A public consultation is now open, running from 19 February to 20 April, on a revised controlled wood national risk assessment for the United Kingdom.
In Forest Matters January 2018 we told you that a public consultation on a revised controlled wood national risk assessment for the UK had been delayed by further work on our national forest stewardship standard. As you will read elsewhere in this issue, we are delighted to announce that our national standard has now been approved and published by FSC, and we are now able to move ahead with the planned consultation.
As a quick reminder, in addition to raw material from FSC-certified forests, products carrying the FSC Mix label may contain a proportion of reclaimed/recycled wood or material from other controlled sources. When considering these other controlled sources, i.e. wood which is neither from FSC-certified forests nor reclaimed/recycled, we need to be confident that any such wood originating in the UK is from acceptable sources.
The FSC controlled wood system is designed to ensure that there is a low risk of material from unacceptable sources being included in FSC-labelled products. The five controlled wood categories are:
1. Illegally harvested wood;
2. Wood harvested in violation of traditional and human rights;
3. Wood from forests in which high conservation values are threatened by management activities;
4. Wood from forests being converted to plantations or non-forest use; and
5. Wood from forests in which genetically modified trees are planted.
The rules governing the use of controlled material are set out in the FSC standard FSC-STD-40-005 V3-1 EN Requirements for Sourcing FSC Controlled Wood.
An important element of the FSC controlled wood system is the assessment of risk related to the origin of material for each controlled wood category. It is for this reason that FSC UK maintains a national risk assessment for the whole of the United Kingdom of Great Britain and Northern Ireland. The existing risk assessment concludes that there is a low risk of UK sourced wood coming from any of the five unacceptable sources listed above.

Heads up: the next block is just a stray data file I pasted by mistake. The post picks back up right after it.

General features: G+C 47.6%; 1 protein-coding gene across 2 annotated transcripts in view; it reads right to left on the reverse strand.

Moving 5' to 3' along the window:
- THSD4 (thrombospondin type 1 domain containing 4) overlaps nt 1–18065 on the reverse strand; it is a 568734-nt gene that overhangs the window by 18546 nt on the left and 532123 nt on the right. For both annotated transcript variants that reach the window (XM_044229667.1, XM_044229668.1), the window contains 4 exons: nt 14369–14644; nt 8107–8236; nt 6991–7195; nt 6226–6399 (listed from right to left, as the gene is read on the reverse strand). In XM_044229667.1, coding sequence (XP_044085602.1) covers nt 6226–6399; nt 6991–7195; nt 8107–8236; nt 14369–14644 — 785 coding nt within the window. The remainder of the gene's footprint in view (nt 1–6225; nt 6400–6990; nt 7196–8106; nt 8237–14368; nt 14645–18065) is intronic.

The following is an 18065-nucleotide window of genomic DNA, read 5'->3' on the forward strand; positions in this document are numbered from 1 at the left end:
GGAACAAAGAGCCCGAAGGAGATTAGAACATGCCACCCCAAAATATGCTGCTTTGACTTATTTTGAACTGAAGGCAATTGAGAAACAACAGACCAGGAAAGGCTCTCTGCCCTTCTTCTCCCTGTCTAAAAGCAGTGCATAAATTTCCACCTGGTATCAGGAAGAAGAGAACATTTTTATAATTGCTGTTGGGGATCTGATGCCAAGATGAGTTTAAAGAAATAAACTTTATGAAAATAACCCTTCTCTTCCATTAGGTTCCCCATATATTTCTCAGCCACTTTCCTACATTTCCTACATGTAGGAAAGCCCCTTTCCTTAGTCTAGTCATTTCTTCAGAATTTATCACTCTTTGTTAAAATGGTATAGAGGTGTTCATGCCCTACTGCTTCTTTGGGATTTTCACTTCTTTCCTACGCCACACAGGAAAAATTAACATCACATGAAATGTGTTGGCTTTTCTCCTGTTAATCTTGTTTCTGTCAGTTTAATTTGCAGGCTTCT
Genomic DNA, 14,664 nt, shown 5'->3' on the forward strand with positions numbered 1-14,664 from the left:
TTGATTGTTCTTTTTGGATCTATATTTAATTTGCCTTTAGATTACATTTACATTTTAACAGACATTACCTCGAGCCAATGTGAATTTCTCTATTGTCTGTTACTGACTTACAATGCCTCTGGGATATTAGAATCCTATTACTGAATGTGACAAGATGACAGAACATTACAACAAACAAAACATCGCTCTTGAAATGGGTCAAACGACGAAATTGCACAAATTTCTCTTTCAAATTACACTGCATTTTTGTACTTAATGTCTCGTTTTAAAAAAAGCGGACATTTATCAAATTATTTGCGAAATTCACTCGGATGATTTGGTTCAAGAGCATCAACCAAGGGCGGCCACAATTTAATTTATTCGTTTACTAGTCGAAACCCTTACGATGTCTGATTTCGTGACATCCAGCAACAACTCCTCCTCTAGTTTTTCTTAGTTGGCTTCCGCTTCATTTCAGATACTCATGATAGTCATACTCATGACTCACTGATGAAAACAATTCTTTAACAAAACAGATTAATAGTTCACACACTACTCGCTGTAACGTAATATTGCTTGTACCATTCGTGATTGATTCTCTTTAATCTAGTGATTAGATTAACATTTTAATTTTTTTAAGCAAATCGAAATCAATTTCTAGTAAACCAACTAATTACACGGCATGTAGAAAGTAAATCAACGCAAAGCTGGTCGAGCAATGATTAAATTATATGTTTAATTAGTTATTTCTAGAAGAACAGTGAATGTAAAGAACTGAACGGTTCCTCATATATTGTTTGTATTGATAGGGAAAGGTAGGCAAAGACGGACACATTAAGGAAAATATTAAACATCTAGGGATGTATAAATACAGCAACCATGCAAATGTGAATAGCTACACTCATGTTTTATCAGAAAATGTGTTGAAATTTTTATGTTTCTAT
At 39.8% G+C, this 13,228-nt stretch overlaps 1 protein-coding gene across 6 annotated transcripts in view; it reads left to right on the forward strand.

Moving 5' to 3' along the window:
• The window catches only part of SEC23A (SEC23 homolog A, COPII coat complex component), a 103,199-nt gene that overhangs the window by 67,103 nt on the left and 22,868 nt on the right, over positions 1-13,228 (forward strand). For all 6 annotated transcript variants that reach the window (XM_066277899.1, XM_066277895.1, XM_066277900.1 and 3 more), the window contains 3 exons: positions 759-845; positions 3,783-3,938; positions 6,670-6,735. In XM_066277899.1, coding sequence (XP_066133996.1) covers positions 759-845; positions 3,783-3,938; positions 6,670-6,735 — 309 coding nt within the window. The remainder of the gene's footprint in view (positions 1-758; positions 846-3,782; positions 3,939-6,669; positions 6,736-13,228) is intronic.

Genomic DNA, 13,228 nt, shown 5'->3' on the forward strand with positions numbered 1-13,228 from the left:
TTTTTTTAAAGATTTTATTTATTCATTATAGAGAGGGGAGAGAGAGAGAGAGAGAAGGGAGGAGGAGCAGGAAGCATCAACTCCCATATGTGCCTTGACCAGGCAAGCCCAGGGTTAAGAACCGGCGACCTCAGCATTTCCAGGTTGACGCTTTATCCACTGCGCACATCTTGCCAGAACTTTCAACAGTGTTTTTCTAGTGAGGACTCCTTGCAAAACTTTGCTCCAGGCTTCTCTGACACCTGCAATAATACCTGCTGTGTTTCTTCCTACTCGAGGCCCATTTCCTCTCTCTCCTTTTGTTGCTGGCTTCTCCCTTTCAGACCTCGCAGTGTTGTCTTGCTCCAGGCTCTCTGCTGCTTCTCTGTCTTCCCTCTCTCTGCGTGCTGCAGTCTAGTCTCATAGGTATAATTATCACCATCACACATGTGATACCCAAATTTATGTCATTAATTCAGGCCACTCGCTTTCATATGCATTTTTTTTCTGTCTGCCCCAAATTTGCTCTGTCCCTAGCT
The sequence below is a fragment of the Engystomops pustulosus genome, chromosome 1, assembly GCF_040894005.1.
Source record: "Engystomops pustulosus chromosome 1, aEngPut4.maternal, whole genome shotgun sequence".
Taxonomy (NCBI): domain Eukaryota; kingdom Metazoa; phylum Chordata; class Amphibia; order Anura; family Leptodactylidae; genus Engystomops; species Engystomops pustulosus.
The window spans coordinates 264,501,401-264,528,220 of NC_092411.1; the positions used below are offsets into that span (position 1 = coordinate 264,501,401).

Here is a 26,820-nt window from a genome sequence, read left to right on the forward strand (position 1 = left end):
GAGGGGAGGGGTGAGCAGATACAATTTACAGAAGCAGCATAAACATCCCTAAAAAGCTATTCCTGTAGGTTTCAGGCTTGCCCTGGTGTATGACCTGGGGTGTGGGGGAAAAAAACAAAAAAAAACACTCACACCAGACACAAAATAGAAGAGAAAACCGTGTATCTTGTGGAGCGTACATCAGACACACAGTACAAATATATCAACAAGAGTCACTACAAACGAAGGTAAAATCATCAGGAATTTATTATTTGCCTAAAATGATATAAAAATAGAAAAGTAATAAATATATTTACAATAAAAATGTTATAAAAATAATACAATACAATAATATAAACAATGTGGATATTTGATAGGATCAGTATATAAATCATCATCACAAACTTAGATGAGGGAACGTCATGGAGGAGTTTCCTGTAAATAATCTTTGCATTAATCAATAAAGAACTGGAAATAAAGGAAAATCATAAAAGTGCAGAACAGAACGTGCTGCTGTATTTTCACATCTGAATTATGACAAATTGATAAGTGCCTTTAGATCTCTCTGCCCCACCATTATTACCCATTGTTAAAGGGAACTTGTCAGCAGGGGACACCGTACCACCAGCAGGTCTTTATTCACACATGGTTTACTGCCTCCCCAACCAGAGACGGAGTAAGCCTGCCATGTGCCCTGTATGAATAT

This risk assessment is now being revised in line with FSC-PRO-60-002 V3-0 EN The Development and Approval of FSC National Risk Assessments and FSC-PRO-60-002a V1-0 EN FSC National Risk Assessment Framework. In the FSC National Risk Assessment Framework you will find full details of the indicators and thresholds used to determine whether there is low or specified risk for each of the five controlled wood categories.
The draft risk assessment has been prepared by external consultants and a six member working group (with equal representation of economic, environmental and social interests), with FSC UK Forest Standards Manager Dr Owen Davies acting as Coordinator. It takes into account a broad range of evidence, but to ensure that the assessment is robust we are inviting your comments and further evidence. We have also made available the draft National High Conservation Value Framework for the UK, which is important to the interpretation of controlled wood category 3.
You can access the consultation documents via the FSC UK website. The public consultation will run from 19 February to 20 April, and during that time you can submit your comments directly to Owen, either by email (email@example.com) or via the FSC UK postal address. Please be aware that all comments will be published in a consultation report unless you request confidentiality.
Once the public consultation is closed, feedback will be analysed and the draft risk assessment will be further revised if necessary. We expect to submit a final draft and consultation report to FSC International at the beginning of July, and anticipate formal approval of the risk assessment in September. If after that time you have any further comments or evidence in relation to the controlled wood risk assessment, do continue to send them to FSC UK; we will keep a record of stakeholder comments and review the document at least every five years.
Low risk, not no risk
As we mentioned in the January edition, the difference between FSC-certified wood and controlled wood is that FSC-certified wood has been independently confirmed to come from forests responsibly managed according to FSC’s standards, whereas controlled wood has been judged, on the basis of a risk assessment, to be at a low risk of coming from some particularly undesirable sources.
But note that the risk designations for the different controlled wood categories are low risk or specified risk, not no risk; we can manage risk through the controlled wood system, but we cannot eliminate it. The great benefit of FSC certification is the assured positive change it brings to forest management.